Insurance Broker Sued for Doing What the Insured Asked It to Do
The primary duty of an insurance agent or broker is to fulfill the orders presented to the agent or broker by the insured. If it errs in fulfilling the order it can be held liable. If it performs the order as requested it has no responsibility. In Homestretch Logistical Solutions, Inc. v. Johnson Lawrence Walker Insurance Company, Court of Appeals of Kentucky, 2017 WL 729747, NO. 2014-CA-001255-MR (2/24/17) an insurance agent was sued for doing exactly what it was asked to do by the insured that resulted – because of the insured’s error – in an accident where a vehicle was uninsured.
Homestretch Logistical Solutions, Inc. (“Homestretch”), appealed the dismissal of its action against Johnson Lawrence Walker Insurance Agency (“JLW”).
Homestretch is a shipping company operating a fleet of semi-trucks, a number of which are leased from Penske Truck Leasing (“Penske”). Pursuant to its leasing agreements, Homestretch was obligated to maintain collision and comprehensive insurance coverage on all trucks leased from Penske. Homestretch engaged JLW to procure insurance coverage to satisfy the lease requirements which JLW performed the request and insured all leased Penske trucks without problem.
On April 23, 2013, a collision caused substantial damages to a 2011 Freightliner truck leased by Homestretch from Penske. Homestretch filed a claim under the insurance policy but National (the Insurer) denied the claim, stating the truck in issue had been specifically removed from the policy coverage on March 13, 2013, pursuant to instructions from JLW. Throughout this time period, Homestretch had paid National monthly premiums for the 2011 Freightliner as if it were covered.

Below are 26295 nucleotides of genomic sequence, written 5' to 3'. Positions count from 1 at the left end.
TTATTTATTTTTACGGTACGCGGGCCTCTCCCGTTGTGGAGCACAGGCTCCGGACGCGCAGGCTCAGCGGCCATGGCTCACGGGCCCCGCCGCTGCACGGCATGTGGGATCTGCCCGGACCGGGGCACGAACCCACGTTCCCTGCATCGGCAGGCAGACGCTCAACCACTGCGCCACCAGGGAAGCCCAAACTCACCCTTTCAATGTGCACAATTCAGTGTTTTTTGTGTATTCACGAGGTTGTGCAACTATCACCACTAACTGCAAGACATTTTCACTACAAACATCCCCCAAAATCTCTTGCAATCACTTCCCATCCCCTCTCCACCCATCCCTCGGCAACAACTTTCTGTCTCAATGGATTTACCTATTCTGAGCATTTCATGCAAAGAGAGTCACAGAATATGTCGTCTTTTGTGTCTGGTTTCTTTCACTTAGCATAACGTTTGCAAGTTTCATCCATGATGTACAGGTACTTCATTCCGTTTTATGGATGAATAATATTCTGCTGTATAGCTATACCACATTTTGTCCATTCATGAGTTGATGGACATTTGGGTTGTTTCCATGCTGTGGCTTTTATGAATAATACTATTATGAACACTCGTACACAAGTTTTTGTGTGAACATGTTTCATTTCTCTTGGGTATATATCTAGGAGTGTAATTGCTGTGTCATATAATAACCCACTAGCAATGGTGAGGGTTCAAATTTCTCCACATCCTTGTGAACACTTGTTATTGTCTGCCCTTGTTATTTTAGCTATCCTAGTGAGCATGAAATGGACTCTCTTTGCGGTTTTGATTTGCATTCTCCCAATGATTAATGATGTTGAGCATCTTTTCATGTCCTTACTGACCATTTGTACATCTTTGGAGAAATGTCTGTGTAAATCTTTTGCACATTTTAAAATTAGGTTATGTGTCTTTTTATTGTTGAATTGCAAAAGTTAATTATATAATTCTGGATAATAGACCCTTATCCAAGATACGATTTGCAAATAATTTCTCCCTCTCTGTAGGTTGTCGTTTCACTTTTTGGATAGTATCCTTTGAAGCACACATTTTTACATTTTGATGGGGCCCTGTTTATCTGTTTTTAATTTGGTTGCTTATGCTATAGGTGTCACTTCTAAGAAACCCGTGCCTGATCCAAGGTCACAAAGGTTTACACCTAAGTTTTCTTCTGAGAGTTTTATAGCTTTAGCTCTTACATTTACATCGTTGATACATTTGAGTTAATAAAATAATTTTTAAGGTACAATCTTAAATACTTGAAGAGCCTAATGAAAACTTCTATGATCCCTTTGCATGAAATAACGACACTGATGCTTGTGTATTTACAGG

After the accident it was discovered that the 2011 Freightliner was mistakenly removed from the policy because, Homestretch returned a 2012 Freightliner to Penske and sought to have it removed from the insurance policy. However, in an email to JLW, Homestretch erroneously identified the returned vehicle as the 2011 Freightliner which was damaged in the April collision.
Homestretch sued JLW and National accusing both of breach of contract and violation of the Unfair Claims Settlement Practices Act (“UCSPA”). It also asserted claims of negligence against JLW, and bad faith and violations of the timely settlement requirements required by Kentucky statutes.
Rather than answering the complaint, JLW moved to dismiss the action against for failure to state a claim upon which relief could be granted.